• UN1942, AMMONIUM NITRATE with not more than 0.2% combustible substances, including any organic substance calculated as carbon, to the exclusion of any other added substance,
      • UN2014, HYDROGEN PEROXIDE, AQUEOUS SOLUTION with not less than 20% but not more than 60% hydrogen peroxide (stabilized as necessary),
      • UN2015, HYDROGEN PEROXIDE, AQUEOUS SOLUTION, STABILIZED with more than 60% hydrogen peroxide; or HYDROGEN PEROXIDE, STABILIZED,
      • UN2031, NITRIC ACID, other than red fuming,
      • UN2032, NITRIC ACID, RED FUMING,
      • UN3149, HYDROGEN PEROXIDE AND PEROXYACETIC ACID MIXTURE with acid(s), water and not more than 5% peroxyacetic acid, STABILIZED,
      • UN3370, UREA NITRATE, WETTED, with not less than 10% water by mass;
    2. Any quantity of dangerous goods in the following primary and subsidiary classes:
      • Explosives included in Class 1.1, 1.2 or 1.3,
      • Toxic gases included in Class 2.3,
      • Organic peroxides included in Class 5.2, Type B, liquid or solid, temperature controlled,
      • Toxic substances included in Class 6.1 and Packing Group I,
      • Infectious substances included in Class 6.2,
      • Radioactive materials included in Class 7;
    3. A total quantity of 450 kg or more, in the case of dangerous goods in the following primary and subsidiary classes:
      • Explosives included in Class 1.4 (except for 1.4S), 1.5 or 1.6,
      • Flammable gases included in Class 2.1,
      • Flammable liquids included in Class 3,
      • Desensitized explosives included in Class 3 or 4.1,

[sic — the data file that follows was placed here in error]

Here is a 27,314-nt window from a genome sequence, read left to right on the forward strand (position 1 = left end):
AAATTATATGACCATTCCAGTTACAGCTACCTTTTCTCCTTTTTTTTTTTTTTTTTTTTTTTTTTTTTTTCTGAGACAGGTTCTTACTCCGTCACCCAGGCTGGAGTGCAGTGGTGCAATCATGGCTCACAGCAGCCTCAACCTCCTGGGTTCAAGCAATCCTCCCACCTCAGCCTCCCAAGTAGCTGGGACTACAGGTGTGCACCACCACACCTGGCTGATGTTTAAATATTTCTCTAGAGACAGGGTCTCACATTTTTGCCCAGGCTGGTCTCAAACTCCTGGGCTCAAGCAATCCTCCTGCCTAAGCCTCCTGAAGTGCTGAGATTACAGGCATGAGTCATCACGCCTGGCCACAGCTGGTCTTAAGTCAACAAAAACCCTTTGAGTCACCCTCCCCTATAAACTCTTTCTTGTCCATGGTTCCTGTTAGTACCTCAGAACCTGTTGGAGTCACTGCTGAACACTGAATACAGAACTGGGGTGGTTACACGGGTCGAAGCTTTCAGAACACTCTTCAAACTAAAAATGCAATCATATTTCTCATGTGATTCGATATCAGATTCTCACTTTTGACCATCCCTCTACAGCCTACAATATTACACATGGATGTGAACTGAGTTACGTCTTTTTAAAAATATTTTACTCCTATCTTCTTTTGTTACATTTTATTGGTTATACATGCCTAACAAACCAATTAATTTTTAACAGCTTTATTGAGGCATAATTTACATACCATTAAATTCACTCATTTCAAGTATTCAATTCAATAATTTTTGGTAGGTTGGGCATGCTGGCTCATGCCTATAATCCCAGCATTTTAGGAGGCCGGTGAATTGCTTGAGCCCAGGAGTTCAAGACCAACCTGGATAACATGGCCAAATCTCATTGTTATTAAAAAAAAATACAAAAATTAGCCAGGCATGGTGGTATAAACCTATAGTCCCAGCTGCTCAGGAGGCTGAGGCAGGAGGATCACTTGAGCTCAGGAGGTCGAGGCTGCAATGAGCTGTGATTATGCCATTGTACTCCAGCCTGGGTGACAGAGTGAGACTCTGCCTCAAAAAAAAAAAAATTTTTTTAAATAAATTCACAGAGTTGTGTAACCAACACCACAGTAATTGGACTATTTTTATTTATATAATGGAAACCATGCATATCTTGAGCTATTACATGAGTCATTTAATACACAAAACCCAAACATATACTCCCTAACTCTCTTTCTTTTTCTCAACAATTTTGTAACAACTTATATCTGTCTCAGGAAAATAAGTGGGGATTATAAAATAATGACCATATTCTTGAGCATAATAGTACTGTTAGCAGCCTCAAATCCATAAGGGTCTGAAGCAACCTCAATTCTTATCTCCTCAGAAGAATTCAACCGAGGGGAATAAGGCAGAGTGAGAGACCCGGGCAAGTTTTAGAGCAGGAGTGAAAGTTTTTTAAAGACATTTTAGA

• Substances liable to spontaneous combustion, pyrophoric solids or liquids, included in Class 4.2 and Packing Group I or II,
      • Water-reactive substances included in Class 4.3 and Packing Group I or II,
      • Oxidizing substances included in Class 5.1 and Packing Group I or II,
      • Corrosives included in Class 8 and Packing Group I or II.

For a list of information to provide, please refer to Annex B (Section 8.17 of the TDG Regulations).

When Should I Make an Unlawful Interference Report (All Modes of Transport) by Telephone?

As soon as possible after the discovery of unlawful interference with dangerous goods, while they were being imported, offered for transport, handled or transported, (Section 8.18, TDG Regulations) a report must be made to:

  • CANUTEC, at 1-888-CAN-UTEC (1-888-226-8832) or 613-996-6666 or *666 on a cell phone
  • In the case of dangerous goods included in Class 1, Explosives included in Class 1.1, 1.2, 1.3, 1.4 (except for 1.4S), 1.5 or 1.6, a Natural Resources Canada inspector at 613-995-5555
  • In the case of dangerous goods included in Class 7, Radioactive Materials, the Canadian Nuclear Safety Commission
    1. One of these dangerous goods: